Unlike many other retrospectives on Renzo Piano’s work, the exhibition at La Cité de l’Architecture clarifies the process leading to the realisation of his visions.
The Cité de l’Architecture et du Patrimoine is holding an exhibition entitled “The Piano Method”, focusing on landscapes, heights, confrontations, urban heritage, pieces of the city and materials. These six sections reveal the genius of the Italian master and his Building Workshop. Each section centres on two or three recent projects by his office (all except one post-2000).
Unlike many other retrospectives on his work, this exhibition clarifies the process leading to the realisation of his visions. Never has a title been more fitting as method comes from the Greek méthodos meaning “pursuit, investigation” which, in turn, stems from hodós or “pathway, road”. Piano describes his method as inclusive, a collective construction process in which, by the end of a project, no one in the team knows who came up with the original idea. The design belongs to all and is the fruit of the sum of the brains that contributed towards it.
Piano has great collaborators and if his reputation and commissions have grown over the years it is thanks to participatory and collective teamwork albeit based on certain rules, standards and trails pursued by the Italian architect. It is a horizontal process in which even an intern with a good idea can contribute positively with their energy and sensitivity to the success of the project. This artisanal dimension – where the decisions stem from the reiteration of ideas – shines through in the first section of the exhibition, devoted to the research into lightweight structures developed by Piano since the 1960s.
At that time, Piano was not yet aware that France and the Centre Pompidou were to bring him international acclaim and the opportunity to build a museum in New York, skyscrapers in London, a children’s clinic in Uganda and an arts centre in New Caledonia. The idea behind all his designs never changes: exploit the potential of materials by pushing the limits of construction techniques, drawing the soul out of the material. Piano’s collaborators produce a huge number of models and prototypes while developing the ideas that accompany a design on its journey towards reality. Every corner of the Paris building workshop is occupied by materials with new potential in what is like a material-library.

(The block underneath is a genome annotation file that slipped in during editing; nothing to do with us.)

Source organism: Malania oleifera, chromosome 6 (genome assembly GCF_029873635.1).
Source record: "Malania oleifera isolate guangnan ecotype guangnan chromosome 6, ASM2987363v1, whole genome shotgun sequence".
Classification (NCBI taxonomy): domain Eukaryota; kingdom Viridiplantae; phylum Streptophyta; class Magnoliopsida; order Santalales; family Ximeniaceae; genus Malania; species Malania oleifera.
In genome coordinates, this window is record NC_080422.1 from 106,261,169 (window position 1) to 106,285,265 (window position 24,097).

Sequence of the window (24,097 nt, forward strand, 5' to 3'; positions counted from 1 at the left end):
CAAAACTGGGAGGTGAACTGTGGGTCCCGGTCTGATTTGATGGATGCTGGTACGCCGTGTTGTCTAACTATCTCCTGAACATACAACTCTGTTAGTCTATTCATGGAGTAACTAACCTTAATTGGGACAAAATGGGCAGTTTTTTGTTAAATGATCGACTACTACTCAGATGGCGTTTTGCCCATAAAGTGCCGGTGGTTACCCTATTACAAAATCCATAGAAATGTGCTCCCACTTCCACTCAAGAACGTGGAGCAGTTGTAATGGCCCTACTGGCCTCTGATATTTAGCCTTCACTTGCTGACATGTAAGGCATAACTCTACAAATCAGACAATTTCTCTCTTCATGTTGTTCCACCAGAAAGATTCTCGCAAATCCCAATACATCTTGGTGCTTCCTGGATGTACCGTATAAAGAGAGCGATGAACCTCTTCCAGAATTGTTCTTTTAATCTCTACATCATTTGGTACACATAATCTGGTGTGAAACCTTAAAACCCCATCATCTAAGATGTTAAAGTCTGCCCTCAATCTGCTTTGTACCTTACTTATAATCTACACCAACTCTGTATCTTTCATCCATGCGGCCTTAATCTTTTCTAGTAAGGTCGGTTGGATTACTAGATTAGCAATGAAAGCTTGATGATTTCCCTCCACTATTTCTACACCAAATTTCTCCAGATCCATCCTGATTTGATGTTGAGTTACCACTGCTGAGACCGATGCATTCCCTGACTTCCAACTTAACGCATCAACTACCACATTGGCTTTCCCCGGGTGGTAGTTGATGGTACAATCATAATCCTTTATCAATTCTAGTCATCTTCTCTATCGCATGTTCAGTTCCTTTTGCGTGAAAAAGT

His origins are well known. Piano comes from a family of builders and completing a construction in the best way possible is in his blood. Unlike many architects who make themselves known by raising their voices and shouting or via sometimes gratuitous experimentation, Pianos’s recent works clearly reveal the use of parametric software (the parliament in Malta and the Pathé foundation especially) and the serene adoption of advanced design systems. In this case, it is the young members of the office who bring new visions and design methods which Piano willingly listens to and promotes.
But RPBW experimentation is not an end unto itself. On the contrary, it is always integrated into an urban and energetic approach that considers people and their comfort. Like Zaha Hadid, Renzo Piano is an architect who hardly ever designs private houses. The only dimension of being architect he considers is purely public. However, unlike many archistars, the Italian architect has never ceased to see architecture as a socially useful discipline that serves the purpose of harmonising the new with the existing.
This is evident in one section of the exhibition – Confrontations – where two Piano designs are compared first with Louis Kahn’s for the Kimbell Museum in Forth Worth and then with Le Corbusier’s for the Monastère Sainte-Claire in Ronchamp. Both designs converge on the themes underpinning Renzo Piano’s oeuvre – huge sensitivity driven by his work on structures, materials, climate and the urban principle. This, in short, is the Piano method.